Health Services Research & Policy ■ Clinical Practice Management ■ Training & Education ■ Leadership
Health Services Research & Policy ■ Clinical Practice Management ■ Training & Education ■ Leadership
Health Services Research & Policy
■ Clinical Practice Management
■ Training & Education ■ Leadership

Sidd Finch and the Hillman Fellowship

An experience that exceeds expectations is one worth applying for.

Manhattan, September 2003: My husband and I move into a walk-up apartment above the then-offices of the literary periodical The Paris Review and apartment of editor/"participatory journalist"/actor/NYC Fireworks Commissioner George Plimpton. Mr. Plimpton dies in his sleep one week after we move in. Erased in an instant are unspoken fantasies of a neo-bohemian lifestyle, attending smoke-filled salon soirees two flights down, rubbing elbows with the likes of Philip Roth and other glitterati of creative writing, and raising children steeped in an haute intellectual milieu. I will forever swear that George's proptotic shock upon seeing a heavily-gravid abdomen on my 5'1" frame upon our first (and only) meeting had absolutely nothing to do with his sudden demise at age 76.

Flash forward to 2014: I'm raising two kids in The Middle of Nowhere, New England. I'm in a professional rut. "Academic radiologist" feels like an oxymoron. Three-letter abbreviations like RVU and TAT are insatiable taskmasters. I am Lucille Ball in the chocolate factory episode, where a demonstrated ability to temporarily speed up in the face of a short burst of increased volume is mistakenly seen as proof that one can sustain that brisk tempo for hours on end without negatively impacting the quality of the work or the mentation of the person working.

Then one evening, I see it staring at me on a page in the JACR: The all-new Bruce J. Hillman Fellowship in Scholarly Publishing. I enjoy journal manuscript peer reviewing and once turned down a job in medical writing over a decade earlier. Rummaging through old issues of The Paris Review, recollecting my "week of Plimpton," I decide (almost immediately) to apply. What did I have to lose? Nothing, other than some personal time, what with RVU and TAT unwilling to loosen their talons to less than a sub-lethal chokehold at work. What did I have to gain? Professional development and personal satisfaction. Little did I realize then exactly how much.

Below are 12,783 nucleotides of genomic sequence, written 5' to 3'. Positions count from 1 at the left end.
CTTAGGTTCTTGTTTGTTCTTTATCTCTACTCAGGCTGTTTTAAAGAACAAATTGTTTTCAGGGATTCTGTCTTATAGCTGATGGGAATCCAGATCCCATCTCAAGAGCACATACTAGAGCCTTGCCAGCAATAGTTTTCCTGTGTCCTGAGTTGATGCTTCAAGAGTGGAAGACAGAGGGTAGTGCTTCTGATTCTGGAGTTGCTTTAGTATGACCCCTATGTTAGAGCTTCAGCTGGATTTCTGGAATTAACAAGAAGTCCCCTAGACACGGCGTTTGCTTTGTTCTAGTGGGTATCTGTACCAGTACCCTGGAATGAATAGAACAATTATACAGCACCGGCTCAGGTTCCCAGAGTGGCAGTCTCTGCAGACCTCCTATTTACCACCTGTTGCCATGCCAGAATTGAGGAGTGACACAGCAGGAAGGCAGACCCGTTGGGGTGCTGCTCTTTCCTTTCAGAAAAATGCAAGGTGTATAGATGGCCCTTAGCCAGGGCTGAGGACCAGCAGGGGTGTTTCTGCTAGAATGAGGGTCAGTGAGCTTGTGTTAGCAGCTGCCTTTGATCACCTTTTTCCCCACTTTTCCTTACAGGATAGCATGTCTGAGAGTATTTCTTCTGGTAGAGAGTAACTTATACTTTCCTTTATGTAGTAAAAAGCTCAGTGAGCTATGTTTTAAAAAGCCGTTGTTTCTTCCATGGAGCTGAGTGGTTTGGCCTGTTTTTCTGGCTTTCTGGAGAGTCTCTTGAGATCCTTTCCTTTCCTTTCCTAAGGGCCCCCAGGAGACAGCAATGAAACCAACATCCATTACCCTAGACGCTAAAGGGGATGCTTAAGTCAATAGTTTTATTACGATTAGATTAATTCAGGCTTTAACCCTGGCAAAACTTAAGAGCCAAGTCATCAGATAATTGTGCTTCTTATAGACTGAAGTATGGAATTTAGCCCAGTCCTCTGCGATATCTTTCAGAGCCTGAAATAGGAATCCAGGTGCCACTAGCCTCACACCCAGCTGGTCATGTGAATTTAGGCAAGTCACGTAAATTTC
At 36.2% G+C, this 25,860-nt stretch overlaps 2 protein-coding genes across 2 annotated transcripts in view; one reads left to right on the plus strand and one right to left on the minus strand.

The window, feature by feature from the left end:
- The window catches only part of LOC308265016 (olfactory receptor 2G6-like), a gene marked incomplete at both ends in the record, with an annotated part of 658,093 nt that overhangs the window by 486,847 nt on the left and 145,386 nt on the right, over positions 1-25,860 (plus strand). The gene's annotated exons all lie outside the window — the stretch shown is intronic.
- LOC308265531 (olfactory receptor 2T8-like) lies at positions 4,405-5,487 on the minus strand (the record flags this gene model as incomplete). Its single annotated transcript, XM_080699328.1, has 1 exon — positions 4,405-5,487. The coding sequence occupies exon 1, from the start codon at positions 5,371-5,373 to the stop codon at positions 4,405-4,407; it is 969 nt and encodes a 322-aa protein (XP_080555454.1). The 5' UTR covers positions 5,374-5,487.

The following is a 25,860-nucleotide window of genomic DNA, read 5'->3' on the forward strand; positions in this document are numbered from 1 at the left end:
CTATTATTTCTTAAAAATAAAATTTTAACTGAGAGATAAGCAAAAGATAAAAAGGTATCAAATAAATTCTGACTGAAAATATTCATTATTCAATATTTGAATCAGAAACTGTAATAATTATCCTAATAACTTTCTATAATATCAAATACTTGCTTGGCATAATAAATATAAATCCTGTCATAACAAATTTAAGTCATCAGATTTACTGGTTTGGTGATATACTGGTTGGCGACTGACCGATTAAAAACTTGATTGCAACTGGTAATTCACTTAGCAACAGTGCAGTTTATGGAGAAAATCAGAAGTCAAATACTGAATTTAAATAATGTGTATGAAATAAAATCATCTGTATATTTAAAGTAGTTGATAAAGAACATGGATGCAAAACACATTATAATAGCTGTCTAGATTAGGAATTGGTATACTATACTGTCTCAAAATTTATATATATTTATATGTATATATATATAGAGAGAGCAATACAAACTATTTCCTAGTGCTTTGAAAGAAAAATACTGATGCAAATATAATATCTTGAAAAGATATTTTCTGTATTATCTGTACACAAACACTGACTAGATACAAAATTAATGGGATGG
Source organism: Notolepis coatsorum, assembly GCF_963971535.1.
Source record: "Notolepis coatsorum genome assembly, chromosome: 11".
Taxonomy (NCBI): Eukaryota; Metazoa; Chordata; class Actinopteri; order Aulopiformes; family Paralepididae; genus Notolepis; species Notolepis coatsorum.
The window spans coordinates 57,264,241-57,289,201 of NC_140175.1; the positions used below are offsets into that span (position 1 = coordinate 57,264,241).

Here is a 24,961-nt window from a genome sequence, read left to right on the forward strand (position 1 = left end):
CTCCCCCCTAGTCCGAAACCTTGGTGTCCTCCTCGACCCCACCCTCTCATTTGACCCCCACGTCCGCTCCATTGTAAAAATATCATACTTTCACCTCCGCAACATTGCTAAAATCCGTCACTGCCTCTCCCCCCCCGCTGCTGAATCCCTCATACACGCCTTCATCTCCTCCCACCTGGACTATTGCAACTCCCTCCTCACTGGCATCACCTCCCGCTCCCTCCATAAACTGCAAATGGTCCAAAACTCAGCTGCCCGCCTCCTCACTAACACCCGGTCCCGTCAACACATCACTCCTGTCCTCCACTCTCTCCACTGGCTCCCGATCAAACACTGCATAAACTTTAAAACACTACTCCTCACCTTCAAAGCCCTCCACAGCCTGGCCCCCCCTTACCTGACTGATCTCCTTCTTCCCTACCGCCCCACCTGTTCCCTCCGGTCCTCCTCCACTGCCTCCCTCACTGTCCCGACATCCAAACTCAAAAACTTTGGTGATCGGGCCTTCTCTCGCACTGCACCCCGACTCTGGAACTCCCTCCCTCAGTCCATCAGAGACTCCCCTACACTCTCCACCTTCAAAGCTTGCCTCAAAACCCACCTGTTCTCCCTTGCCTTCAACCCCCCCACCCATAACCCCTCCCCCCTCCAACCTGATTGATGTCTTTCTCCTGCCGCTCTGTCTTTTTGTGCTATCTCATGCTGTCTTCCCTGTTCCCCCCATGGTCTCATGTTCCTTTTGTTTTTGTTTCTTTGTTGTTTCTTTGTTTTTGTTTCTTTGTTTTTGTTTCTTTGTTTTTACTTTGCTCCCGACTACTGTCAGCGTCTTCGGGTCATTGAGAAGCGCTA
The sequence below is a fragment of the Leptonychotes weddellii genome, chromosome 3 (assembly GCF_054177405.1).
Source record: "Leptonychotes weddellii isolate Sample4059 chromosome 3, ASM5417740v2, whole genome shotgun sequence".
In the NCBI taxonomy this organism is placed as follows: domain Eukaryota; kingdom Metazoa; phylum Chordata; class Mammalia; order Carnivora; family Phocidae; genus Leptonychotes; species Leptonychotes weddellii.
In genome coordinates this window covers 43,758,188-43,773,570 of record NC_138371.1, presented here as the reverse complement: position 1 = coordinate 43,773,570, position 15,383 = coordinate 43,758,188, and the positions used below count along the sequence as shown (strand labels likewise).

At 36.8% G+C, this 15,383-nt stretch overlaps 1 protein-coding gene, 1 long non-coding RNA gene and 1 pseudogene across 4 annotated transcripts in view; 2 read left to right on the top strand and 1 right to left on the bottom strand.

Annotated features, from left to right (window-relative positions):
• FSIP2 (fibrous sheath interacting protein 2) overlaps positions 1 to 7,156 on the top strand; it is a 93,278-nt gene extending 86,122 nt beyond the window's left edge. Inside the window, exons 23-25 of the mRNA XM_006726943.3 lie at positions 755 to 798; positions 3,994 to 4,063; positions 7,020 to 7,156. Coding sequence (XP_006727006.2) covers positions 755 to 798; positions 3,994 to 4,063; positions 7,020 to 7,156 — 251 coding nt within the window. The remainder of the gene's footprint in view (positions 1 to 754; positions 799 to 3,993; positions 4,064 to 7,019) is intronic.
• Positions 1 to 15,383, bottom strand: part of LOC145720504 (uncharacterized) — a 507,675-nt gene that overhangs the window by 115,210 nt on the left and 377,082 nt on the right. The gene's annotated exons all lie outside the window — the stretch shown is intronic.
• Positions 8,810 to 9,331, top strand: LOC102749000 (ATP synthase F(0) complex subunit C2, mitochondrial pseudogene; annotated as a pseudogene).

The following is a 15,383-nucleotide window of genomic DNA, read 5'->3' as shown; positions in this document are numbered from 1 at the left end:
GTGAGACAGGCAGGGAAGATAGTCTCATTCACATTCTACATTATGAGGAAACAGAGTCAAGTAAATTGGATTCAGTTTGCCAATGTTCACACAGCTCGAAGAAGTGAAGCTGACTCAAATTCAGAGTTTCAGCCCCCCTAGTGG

Jump ahead to September 2015: Trips to ACR headquarters in Reston, Va., and Elsevier in Manhattan provide a behind-the-scenes look at the nuts and bolts of scholarly journal publishing. But the appeal of this fellowship is that it's not a passive experience. It's immersive and expansive because there is an expectation of output, of contributing to the JACR in an integral way.

After Ruth Carlos, MD, JACR deputy editor, approached me about starting the blog and tweeting about it, I agreed. Though I didn't know the first thing about how to do either. Recalling Dr. Hillman's 2013 editorial about his first tweet chat, I entitled my first blogpost "Something New." Since then, I've been regularly writing and soliciting blogposts about a variety of topics and issues important to the radiology community, participating in monthly tweet chats, and attending JACR editorial board meetings and the annual ACR meeting. I hope I've left an indelible mark (not the black Sharpie kind) that has advanced the mission of the journal.

You may still be wondering about the title of this blogpost. Who's Sidd Finch and what's he got to do with the Hillman Fellowship? Sidd Finch is a fictitious character invented by George Plimpton for what is arguably the most expertly crafted and triumphant April Fools' Day prank ever unleashed on an unwitting public. In cahoots with the New York Mets, Plimpton wrote an elaborate news story introducing a new player who could pitch faster than 160 mph. After scores of readers believed the story, the joke became famous and even spawned an entire book about the fictitious pitcher. Truth be told, Sidd Finch has absolutely nothing to do with the Hillman Fellowship, but the eponymous prank shares a few things in common with the fellowship experience: it was created by a leader in journalism (Dr. Hillman), unexpected, successful, and even slightly audacious. Unleashing this blog on a receptive JACR readership and beyond has been a wonderful surprise. To all JACR blog readers, my sincerest gratitude.

What I've accomplished is only the tip of the iceberg with respect to many possible projects and activities you can devote your energies to as a Hillman Fellow. So join us. Apply here.

Bonus: Become a Hillman Fellow, you not only get to work with Drs. Hillman and Carlos, along with the JACR editorial board, you become part of the bigger ACR family. You get a large extended family of wonderful, hard-working, and dedicated people, especially the ACR Press team, who bring you the ACR Bulletin and JACR every month, like Becky Haines, Makeba Hunter, Brett Hansen, Lyndsee Cordes, Meg Edwards, Jessica Siswick, and Meg Nealis. This fellowship would not have been the same without them. Truly.

To Screen or Not to Screen, That Is the Question
Finding Support for Patients in Unexpected Places


No comments made yet. Be the first to submit a comment
Already Registered? Login Here
Saturday, 24 August 2019

Captcha Image

Comments are moderated. Click here for comment posting guidelines.